Ethical Organizations

How Can You Recognize an Ethical Organization?

One goal of anyone engaged in business should be to foster ethical behaviour in the organizational environment. How do we know when an organization is behaving ethically? Most lists of ethical organizational activities include the following criteria:

  • Treating employees, customers, investors, and the public fairly
  • Holding every member personally accountable for his or her action
  • Communicating core values and principles to all members
  • Demanding and rewarding integrity from all members in all situations[1]

Employees at companies that consistently make Business Ethics magazine’s list of the “100 Best Corporate Citizens” regard the items on the previous list as business as usual in the workplace. Companies at the top of the 2016 list include Microsoft, Hasbro, Ecolab, Bristol-Myers-Squibb, and Lockheed Martin. [2]

By contrast, employees with the following attitudes tend to suspect that their employers aren’t as ethical as they should be:

  • They consistently feel uneasy about the work they do.
  • They object to the way they’re treated.
  • They’re uncomfortable about the way coworkers are treated.
  • They question the appropriateness of management directives and policies.[3]

Sexual Harassment

Sexual harassment occurs when an employee makes “unwelcome sexual advances, requests for sexual favours, and other verbal or physical conduct of a sexual nature” to another employee. It’s also considered sexual harassment when “submission to or rejection of this conduct explicitly or implicitly affects an individual’s employment, unreasonably interferes with an individual’s work performance or creates an intimidating, hostile or offensive work environment.”[4]

Sexual harassment rocketed to the top of news reports and social media when The New York Times broke the story  on October 5, 2017, of Harvey Weinstein’s decades of harassment in Hollywood. In March of 2018, CBC News collated the allegations of sexual harassment against prominent Canadians. The list, including only those allegations reported by CBC, highlight the prevalence of this issue.

To prevent sexual harassment—or at least minimize its likelihood—a company should adopt a formal anti-harassment policy describing prohibited conduct, asserting its objections to the behaviour, and detailing penalties for violating the policy. Employers also have an obligation to investigate harassment complaints. Failure to enforce anti-harassment policies can be very costly. At the end of 2017, 353 women had submitted and finalized sexual harassment, discrimination or intimidation claims against the RCMP with as many as another 650 expected to file. To settle these claims, the government of Canada has set aside $100 million.[5]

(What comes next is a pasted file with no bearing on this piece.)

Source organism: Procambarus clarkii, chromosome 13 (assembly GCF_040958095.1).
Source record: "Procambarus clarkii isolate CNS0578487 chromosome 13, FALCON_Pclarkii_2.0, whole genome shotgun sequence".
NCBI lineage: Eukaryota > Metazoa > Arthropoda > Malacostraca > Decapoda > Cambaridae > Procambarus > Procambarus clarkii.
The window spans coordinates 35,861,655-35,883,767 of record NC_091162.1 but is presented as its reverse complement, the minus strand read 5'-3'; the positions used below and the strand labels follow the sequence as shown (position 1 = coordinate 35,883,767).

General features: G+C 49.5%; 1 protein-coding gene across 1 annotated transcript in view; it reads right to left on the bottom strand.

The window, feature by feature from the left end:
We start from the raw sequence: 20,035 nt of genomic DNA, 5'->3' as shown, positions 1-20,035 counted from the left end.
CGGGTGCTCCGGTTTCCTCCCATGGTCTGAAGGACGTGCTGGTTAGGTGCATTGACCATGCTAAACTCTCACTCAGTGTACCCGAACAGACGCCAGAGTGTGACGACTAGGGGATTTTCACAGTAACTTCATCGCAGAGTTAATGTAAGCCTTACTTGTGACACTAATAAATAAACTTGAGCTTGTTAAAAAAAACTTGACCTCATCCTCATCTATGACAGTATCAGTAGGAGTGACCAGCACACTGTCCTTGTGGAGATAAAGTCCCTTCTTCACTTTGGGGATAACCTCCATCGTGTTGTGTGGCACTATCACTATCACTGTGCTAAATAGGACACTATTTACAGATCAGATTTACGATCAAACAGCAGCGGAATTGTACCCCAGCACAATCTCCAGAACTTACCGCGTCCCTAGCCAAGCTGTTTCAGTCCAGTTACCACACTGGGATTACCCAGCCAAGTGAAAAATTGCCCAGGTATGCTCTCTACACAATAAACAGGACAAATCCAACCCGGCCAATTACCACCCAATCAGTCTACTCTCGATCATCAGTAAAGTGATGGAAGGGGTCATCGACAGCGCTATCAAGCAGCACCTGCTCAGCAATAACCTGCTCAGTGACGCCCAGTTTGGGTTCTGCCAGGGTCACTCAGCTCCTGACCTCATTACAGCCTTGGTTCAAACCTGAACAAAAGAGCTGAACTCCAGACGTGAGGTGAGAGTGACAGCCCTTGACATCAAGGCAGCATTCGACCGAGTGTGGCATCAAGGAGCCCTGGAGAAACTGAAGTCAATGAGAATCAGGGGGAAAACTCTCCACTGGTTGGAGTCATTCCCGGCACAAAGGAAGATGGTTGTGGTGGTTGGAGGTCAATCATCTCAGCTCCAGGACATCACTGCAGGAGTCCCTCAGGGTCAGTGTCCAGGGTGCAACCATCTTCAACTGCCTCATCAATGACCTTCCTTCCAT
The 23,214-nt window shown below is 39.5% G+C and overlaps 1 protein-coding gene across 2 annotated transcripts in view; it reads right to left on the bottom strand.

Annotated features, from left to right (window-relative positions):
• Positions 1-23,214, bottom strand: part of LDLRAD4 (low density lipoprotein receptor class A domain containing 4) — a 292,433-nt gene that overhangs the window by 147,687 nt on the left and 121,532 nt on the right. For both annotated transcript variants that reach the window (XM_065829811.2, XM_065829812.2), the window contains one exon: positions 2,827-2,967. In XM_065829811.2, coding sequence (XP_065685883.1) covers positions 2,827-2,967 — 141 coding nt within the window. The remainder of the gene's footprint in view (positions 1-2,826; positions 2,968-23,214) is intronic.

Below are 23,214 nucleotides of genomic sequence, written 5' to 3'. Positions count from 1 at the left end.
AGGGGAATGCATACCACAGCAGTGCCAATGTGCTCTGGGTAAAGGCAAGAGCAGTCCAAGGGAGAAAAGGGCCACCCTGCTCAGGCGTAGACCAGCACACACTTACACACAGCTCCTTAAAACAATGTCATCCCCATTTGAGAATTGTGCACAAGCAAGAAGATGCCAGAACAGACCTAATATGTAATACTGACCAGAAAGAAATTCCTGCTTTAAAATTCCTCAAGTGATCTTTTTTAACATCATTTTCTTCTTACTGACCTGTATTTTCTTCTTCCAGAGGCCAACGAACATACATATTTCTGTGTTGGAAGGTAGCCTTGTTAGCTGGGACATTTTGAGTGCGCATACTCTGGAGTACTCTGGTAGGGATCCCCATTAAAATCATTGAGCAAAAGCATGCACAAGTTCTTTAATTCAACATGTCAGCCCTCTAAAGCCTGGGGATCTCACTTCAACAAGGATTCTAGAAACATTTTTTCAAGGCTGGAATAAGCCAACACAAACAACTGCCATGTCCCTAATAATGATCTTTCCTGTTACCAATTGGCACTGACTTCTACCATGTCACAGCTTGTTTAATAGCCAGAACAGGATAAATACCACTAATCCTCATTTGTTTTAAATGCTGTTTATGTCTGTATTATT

Workforce Diversity | Inclusive Workplaces

In addition to complying with equal employment opportunity laws, many companies make special efforts to recruit employees who are underrepresented in the workforce according to sex, race, or some other characteristic. In helping to build more inclusive workforces, such initiatives contribute to competitive advantage for two reasons:

  1. People from diverse backgrounds bring new talents and fresh perspectives to an organization, typically enhancing creativity in the development of new products.
  2. By more accurately reflecting the demographics of the marketplace, a diverse workforce improves a company’s ability to serve an ethnically diverse population.

Each year The Globe and Mail, reports on Canada’s Top 100 Employers. Peruse the list of industry winners and follow through to highlights detailing why the company topped the list.

Please note the selection process:

To determine this year’s winners of the Canada’s Best Diversity Employers competition, Mediacorp editors reviewed diversity and inclusiveness initiatives at employers that applied for the Canada’s Top 100 Employers project. From this applicant pool, a smaller short-list of employers with noteworthy and unique diversity initiatives was developed. The short-listed candidates’ programs were compared to those of other employers in the same field. The finalists chosen represent the diversity leaders in their industry and region of Canada.

  1. Axelrod, A. (2007). My First Book of Business Ethics. Philadelphia: Quirk Books.
  2. Corporate Responsibility Magazine. (2016). 100 Best Corporate Citizens for 2016.
  3. Axelrod, A. (2007). My First Book of Business Ethics. Philadelphia: Quirk Books.
  4. U.S. Equal Employment Opportunity Commission. (2016). Facts about Sexual Harassment. Retrieved from:
  5. Civilian Review and Complaints Commission. (2017). Report into Workplace Harassment in the RCMP.


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